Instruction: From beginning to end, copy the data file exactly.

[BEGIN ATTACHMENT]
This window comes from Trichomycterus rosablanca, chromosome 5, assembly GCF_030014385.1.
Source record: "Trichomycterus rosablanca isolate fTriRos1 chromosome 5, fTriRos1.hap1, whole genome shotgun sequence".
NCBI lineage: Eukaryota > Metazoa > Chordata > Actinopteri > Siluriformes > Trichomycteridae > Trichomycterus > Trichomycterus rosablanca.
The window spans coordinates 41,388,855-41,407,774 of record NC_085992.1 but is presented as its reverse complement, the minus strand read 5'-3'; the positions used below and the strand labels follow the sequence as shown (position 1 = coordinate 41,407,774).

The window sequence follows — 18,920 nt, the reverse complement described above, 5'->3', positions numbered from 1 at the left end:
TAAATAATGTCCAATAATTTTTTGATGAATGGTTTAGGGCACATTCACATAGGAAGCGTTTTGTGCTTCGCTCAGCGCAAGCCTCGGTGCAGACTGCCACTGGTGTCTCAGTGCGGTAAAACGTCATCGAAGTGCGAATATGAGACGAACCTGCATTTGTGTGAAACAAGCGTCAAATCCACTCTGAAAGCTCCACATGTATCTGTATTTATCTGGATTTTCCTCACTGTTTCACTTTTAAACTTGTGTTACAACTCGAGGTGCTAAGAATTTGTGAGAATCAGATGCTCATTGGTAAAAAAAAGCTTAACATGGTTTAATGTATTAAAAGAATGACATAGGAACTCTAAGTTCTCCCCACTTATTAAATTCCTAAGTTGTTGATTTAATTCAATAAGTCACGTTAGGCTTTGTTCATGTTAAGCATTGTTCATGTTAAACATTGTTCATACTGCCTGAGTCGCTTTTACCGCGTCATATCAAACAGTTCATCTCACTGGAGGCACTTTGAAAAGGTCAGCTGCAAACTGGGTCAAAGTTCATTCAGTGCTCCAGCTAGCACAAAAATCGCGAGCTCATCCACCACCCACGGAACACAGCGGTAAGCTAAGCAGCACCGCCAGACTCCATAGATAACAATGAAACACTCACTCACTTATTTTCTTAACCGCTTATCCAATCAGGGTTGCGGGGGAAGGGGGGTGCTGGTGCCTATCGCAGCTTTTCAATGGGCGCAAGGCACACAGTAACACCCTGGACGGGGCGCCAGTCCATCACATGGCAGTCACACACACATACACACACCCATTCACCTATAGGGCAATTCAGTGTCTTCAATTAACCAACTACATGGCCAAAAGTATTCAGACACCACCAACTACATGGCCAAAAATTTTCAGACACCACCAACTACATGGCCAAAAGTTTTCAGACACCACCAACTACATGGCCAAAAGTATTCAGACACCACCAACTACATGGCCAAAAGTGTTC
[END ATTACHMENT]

This window comes from Trichomycterus rosablanca, chromosome 5, assembly GCF_030014385.1.
Source record: "Trichomycterus rosablanca isolate fTriRos1 chromosome 5, fTriRos1.hap1, whole genome shotgun sequence".
NCBI lineage: Eukaryota > Metazoa > Chordata > Actinopteri > Siluriformes > Trichomycteridae > Trichomycterus > Trichomycterus rosablanca.
The window spans coordinates 41,388,855-41,407,774 of record NC_085992.1 but is presented as its reverse complement, the minus strand read 5'-3'; the positions used below and the strand labels follow the sequence as shown (position 1 = coordinate 41,407,774).

The window sequence follows — 18,920 nt, the reverse complement described above, 5'->3', positions numbered from 1 at the left end:
TAAATAATGTCCAATAATTTTTTGATGAATGGTTTAGGGCACATTCACATAGGAAGCGTTTTGTGCTTCGCTCAGCGCAAGCCTCGGTGCAGACTGCCACTGGTGTCTCAGTGCGGTAAAACGTCATCGAAGTGCGAATATGAGACGAACCTGCATTTGTGTGAAACAAGCGTCAAATCCACTCTGAAAGCTCCACATGTATCTGTATTTATCTGGATTTTCCTCACTGTTTCACTTTTAAACTTGTGTTACAACTCGAGGTGCTAAGAATTTGTGAGAATCAGATGCTCATTGGTAAAAAAAAGCTTAACATGGTTTAATGTATTAAAAGAATGACATAGGAACTCTAAGTTCTCCCCACTTATTAAATTCCTAAGTTGTTGATTTAATTCAATAAGTCACGTTAGGCTTTGTTCATGTTAAGCATTGTTCATGTTAAACATTGTTCATACTGCCTGAGTCGCTTTTACCGCGTCATATCAAACAGTTCATCTCACTGGAGGCACTTTGAAAAGGTCAGCTGCAAACTGGGTCAAAGTTCATTCAGTGCTCCAGCTAGCACAAAAATCGCGAGCTCATCCACCACCCACGGAACACAGCGGTAAGCTAAGCAGCACCGCCAGACTCCATAGATAACAATGAAACACTCACTCACTTATTTTCTTAACCGCTTATCCAATCAGGGTTGCGGGGGAAGGGGGGTGCTGGTGCCTATCGCAGCTTTTCAATGGGCGCAAGGCACACAGTAACACCCTGGACGGGGCGCCAGTCCATCACATGGCAGTCACACACACATACACACACCCATTCACCTATAGGGCAATTCAGTGTCTTCAATTAACCAACTACATGGCCAAAAGTATTCAGACACCACCAACTACATGGCCAAAAATTTTCAGACACCACCAACTACATGGCCAAAAGTTTTCAGACACCACCAACTACATGGCCAAAAGTATTCAGACACCACCAACTACATGGCCAAAAGTGTTC